Friday, July 17, 2009

The Cost of War & Our Military Empire

While America debates how soon we can bring our troops home from Iraq, it's worth noting that -- more than 60 years after the end of WWII -- the US still has more than 50,000 troops in Germany and 30,000 in Japan.

In fact, the US has over 500,000 military personnel deployed on over 700 bases, with troops in 150 countries -- including 37 European nations.

It makes you wonder, as Ron Paul asks, in this time of deep economic crisis, why not just bring them all home?

The $3.1 trillion budget for fiscal 2009, signed by President Bush, raised military spending to inflation-adjusted levels not seen since World War II.

Defense spending is the third largest expense in the federal budget. Only Medicare-Medicaid ($739b), and Social Security ($700b) are bigger.

According to the Stockholm International Peace Research Institute, this year, the Pentagon will spend $607 billion for its day-to-day operations. Winslow Wheeler, a sharp-eyed bean counter at the Government Accountability Office and the Senate Budget Committee before joining the Center for Defense Information, a Washington think tank, puts the figure at $609 billion.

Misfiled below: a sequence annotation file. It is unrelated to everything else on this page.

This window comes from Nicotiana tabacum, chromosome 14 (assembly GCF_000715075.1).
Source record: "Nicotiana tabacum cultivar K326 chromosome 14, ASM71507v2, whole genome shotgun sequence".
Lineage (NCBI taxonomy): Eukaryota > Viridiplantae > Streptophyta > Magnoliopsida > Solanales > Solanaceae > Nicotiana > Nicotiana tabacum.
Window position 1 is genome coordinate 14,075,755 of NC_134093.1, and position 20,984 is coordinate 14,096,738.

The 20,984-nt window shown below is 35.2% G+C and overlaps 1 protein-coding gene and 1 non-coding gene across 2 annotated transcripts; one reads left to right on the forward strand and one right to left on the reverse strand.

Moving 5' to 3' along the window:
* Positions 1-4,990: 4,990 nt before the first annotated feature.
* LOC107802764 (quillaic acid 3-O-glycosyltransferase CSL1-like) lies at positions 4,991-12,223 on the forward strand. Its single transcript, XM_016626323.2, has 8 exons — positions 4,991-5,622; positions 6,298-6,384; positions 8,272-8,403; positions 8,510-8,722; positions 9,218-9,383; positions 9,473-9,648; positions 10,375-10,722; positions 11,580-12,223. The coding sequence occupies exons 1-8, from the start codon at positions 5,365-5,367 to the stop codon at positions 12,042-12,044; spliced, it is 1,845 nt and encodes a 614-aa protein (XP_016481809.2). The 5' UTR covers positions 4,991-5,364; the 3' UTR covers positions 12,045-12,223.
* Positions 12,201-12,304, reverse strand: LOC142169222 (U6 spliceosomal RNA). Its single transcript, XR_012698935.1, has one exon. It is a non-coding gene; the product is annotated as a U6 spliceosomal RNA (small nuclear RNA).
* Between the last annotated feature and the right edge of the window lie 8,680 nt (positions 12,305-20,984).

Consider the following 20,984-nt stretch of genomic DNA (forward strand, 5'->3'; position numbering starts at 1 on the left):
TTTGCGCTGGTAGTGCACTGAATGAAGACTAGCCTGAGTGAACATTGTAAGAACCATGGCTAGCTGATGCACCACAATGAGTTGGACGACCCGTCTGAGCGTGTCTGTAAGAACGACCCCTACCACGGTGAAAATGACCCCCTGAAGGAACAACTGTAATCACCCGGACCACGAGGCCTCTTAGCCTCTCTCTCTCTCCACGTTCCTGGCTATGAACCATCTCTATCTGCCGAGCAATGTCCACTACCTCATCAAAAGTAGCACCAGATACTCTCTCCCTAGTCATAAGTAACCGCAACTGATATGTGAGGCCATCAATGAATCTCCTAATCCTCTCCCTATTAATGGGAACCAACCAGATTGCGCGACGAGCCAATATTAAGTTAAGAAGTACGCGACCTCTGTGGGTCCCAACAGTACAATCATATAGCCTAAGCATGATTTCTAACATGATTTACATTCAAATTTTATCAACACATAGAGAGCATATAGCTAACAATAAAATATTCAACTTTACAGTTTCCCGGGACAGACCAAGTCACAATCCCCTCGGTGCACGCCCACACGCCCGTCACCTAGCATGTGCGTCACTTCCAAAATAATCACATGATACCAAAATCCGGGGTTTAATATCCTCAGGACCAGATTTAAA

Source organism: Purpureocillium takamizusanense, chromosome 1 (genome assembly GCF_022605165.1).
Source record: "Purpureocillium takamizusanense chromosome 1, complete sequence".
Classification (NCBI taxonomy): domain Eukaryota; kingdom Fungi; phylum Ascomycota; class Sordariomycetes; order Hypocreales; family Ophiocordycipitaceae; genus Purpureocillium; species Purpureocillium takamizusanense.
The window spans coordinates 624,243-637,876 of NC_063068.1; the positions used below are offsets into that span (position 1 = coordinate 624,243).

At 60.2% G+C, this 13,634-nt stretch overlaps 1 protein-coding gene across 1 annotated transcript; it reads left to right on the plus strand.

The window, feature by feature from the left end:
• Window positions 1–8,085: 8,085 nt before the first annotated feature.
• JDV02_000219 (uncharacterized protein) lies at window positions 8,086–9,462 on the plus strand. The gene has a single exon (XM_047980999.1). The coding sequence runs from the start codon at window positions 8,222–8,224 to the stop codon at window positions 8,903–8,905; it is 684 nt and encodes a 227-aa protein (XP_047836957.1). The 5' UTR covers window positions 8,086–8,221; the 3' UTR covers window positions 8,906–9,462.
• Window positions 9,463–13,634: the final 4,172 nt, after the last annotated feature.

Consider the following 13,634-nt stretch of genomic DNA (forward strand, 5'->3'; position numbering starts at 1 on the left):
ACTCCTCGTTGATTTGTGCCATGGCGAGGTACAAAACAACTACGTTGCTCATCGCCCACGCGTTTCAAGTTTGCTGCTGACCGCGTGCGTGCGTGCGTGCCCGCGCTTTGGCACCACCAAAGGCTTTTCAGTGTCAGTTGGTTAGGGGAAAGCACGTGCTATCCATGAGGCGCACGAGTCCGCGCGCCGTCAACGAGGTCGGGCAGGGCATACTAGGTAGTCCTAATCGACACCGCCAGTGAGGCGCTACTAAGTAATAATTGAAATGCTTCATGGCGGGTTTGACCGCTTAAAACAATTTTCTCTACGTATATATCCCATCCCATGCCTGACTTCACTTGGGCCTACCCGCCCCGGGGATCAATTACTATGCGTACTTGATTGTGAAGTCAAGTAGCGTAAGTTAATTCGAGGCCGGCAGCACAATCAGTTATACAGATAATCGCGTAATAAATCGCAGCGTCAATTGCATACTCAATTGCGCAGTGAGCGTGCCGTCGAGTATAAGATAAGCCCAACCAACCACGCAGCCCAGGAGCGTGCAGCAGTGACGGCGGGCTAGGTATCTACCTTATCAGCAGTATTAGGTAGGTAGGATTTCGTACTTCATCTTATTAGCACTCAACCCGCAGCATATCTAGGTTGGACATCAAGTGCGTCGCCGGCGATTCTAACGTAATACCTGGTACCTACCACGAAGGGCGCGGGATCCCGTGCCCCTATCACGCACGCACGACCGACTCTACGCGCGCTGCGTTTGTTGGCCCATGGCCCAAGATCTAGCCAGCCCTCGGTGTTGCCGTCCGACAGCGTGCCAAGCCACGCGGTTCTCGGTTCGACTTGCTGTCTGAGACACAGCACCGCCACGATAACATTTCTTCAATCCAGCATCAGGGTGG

But who's counting?

Either way, the figure is more than the total combined military spending of every other country in the world. Put another way, the spending amounts to $1.2 million per minute, or $1.7 billion per day.

But the defense budget didn't include supplemental requests to fund the wars in Iraq and Afghanistan. The White House later asked Congress for $70 billion in supplemental war funding. Requesting the funding in installments allowed the White to avoid revealing the true costs of the wars.

Money for the Energy Department to work on the nation’s nuclear arsenal, the Selective Service, Homeland Security, healthcare for war veterans, and other defense-related spending pushes the total far higher.

Add up all projected defense-related spending for fiscal 2009 and $607 billion balloons to $750 billion — almost a third of all U.S. federal spending today. To put it another way, if the Pentagon were an independent country, it would be the 10th richest in the world.

By year's end, the cost of the Iraq war will rise to $694 billion, making the conflict the most expensive in US history, besides WWII.

To get a feel for the true costs of the Wars in Iraq and Afghanistan, check out the following. It illustrates one of the many reasons that our budget is busted and our debt ballooning:

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